# Does velocity add like vectors?

In the arrangement shown in the figure, the ends P and Q of an unstretchable string move downwards with uniform speed V. Pulleys A and B are fixed. What will be the velocity of Mass M?

The answer is $$\frac V {\cos\theta}$$. I've seen the solution of this problem in many websites, and I understand the method. But my problem is that it is easy to mistake the upward velocity of the mass M to be $$2Vcos\theta$$, which is wrong. Although I understand the right method, I'm still not able to get perfect clarity on why $$2v\cos\theta$$ won't work here. If someone can, please explain the contradiction in detail with examples. What if this mass is pulled by two bikes, each moving at a velocity V, with an angle of separation $$2\theta$$? Would the velocity of the mass be still $$\frac V {\cos\theta}$$?

The velocity of the block will be the same as the velocity of the piece of rope attached to it. The velocity of the vertically hanging strand is equal to the rate at which the whole rope overhanging a pulley is moving up.

If the $$2v \cos \theta$$ was the velocity of the block, then it would mean that the block is moving faster up than the rope is going up!

Comparison with boat problems, in the boat problems it's like the river acts like an escalator (Know the one in airports?) so that either boosts the speed of the boat or reduces it. Here it is different because the object is constrained to move at the same velocity as the rope for a physical situation. THe closest analogy I can think of is a paper boat moving at the same speed as a river flows.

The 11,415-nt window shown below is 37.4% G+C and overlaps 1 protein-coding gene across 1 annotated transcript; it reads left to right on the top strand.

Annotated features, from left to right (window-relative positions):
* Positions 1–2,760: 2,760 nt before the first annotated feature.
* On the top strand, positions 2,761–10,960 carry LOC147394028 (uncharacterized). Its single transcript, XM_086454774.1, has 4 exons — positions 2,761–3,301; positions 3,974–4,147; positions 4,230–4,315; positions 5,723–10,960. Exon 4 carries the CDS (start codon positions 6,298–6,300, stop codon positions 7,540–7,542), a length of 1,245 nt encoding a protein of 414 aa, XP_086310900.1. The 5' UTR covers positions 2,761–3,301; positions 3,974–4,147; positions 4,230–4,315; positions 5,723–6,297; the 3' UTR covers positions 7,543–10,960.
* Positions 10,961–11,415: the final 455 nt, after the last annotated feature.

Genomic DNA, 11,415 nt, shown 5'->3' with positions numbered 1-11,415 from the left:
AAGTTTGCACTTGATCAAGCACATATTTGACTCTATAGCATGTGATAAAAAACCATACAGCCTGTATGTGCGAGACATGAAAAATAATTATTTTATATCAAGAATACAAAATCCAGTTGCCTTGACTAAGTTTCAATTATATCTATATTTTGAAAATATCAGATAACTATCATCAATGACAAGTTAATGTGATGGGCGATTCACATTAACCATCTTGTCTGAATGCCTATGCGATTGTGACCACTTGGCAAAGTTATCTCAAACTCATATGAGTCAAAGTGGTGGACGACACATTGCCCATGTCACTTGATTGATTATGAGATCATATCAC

• I knew this would be different with forces instead of velocities, but what confused me was in the boat and stream problems, we do add velocity vectors to get the resultant direction and velocity of the boat. Nov 19 '20 at 13:58
• relative velocity are different from mechanical constriants, you should put that as reference in the q Nov 19 '20 at 14:40
• Edited teh answer, have a look Nov 19 '20 at 16:00
• Yeah, that made it clear. Thanks! Nov 19 '20 at 16:19
• You can upvote and accept the answer if you found it most helpful in figuring out your question Nov 19 '20 at 16:20

In this problem, you are not concerned with the vector sum of the two tensions, only with the relative velocities. For that you can work with just one side.

This kind of diagram is often used to study forces. Forces do add like you are thinking.

But this is velocity. Consider the case where $$\Theta = 0$$, and the pulleys are right next to each other. If P and Q drop as distance, you would expect M to rise the same distance because the string stays the same length.

You see the addition of velocities is done when you are changing reference frames, but in this case the velocity of the mass is the upward velocity of the point to which it is attached. Hope this explains your doubt